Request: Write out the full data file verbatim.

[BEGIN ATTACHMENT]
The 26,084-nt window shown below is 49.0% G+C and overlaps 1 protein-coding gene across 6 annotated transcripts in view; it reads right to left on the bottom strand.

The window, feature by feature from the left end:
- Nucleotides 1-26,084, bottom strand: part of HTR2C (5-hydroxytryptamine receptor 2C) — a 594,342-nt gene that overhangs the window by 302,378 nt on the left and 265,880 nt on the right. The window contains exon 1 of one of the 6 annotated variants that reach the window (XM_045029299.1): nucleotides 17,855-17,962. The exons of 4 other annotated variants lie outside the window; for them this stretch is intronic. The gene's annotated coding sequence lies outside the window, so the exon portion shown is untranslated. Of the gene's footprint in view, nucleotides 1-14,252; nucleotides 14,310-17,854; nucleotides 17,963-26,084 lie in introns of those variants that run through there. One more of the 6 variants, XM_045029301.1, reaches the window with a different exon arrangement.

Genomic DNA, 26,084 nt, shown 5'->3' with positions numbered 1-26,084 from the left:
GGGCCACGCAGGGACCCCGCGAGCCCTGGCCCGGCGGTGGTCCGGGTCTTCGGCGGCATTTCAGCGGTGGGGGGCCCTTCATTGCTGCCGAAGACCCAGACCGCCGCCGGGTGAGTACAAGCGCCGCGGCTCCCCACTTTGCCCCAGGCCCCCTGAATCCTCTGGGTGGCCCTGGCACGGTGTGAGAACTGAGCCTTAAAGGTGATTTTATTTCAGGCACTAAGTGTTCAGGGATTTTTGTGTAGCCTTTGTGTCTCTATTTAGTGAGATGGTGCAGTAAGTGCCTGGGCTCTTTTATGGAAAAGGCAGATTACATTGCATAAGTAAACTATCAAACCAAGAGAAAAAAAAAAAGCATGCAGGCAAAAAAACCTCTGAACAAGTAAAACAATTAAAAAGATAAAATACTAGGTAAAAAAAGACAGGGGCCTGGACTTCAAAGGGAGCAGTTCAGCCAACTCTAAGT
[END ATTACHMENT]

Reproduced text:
The 26,084-nt window shown below is 49.0% G+C and overlaps 1 protein-coding gene across 6 annotated transcripts in view; it reads right to left on the bottom strand.

The window, feature by feature from the left end:
- Nucleotides 1-26,084, bottom strand: part of HTR2C (5-hydroxytryptamine receptor 2C) — a 594,342-nt gene that overhangs the window by 302,378 nt on the left and 265,880 nt on the right. The window contains exon 1 of one of the 6 annotated variants that reach the window (XM_045029299.1): nucleotides 17,855-17,962. The exons of 4 other annotated variants lie outside the window; for them this stretch is intronic. The gene's annotated coding sequence lies outside the window, so the exon portion shown is untranslated. Of the gene's footprint in view, nucleotides 1-14,252; nucleotides 14,310-17,854; nucleotides 17,963-26,084 lie in introns of those variants that run through there. One more of the 6 variants, XM_045029301.1, reaches the window with a different exon arrangement.

Genomic DNA, 26,084 nt, shown 5'->3' with positions numbered 1-26,084 from the left:
GGGCCACGCAGGGACCCCGCGAGCCCTGGCCCGGCGGTGGTCCGGGTCTTCGGCGGCATTTCAGCGGTGGGGGGCCCTTCATTGCTGCCGAAGACCCAGACCGCCGCCGGGTGAGTACAAGCGCCGCGGCTCCCCACTTTGCCCCAGGCCCCCTGAATCCTCTGGGTGGCCCTGGCACGGTGTGAGAACTGAGCCTTAAAGGTGATTTTATTTCAGGCACTAAGTGTTCAGGGATTTTTGTGTAGCCTTTGTGTCTCTATTTAGTGAGATGGTGCAGTAAGTGCCTGGGCTCTTTTATGGAAAAGGCAGATTACATTGCATAAGTAAACTATCAAACCAAGAGAAAAAAAAAAAGCATGCAGGCAAAAAAACCTCTGAACAAGTAAAACAATTAAAAAGATAAAATACTAGGTAAAAAAAGACAGGGGCCTGGACTTCAAAGGGAGCAGTTCAGCCAACTCTAAGT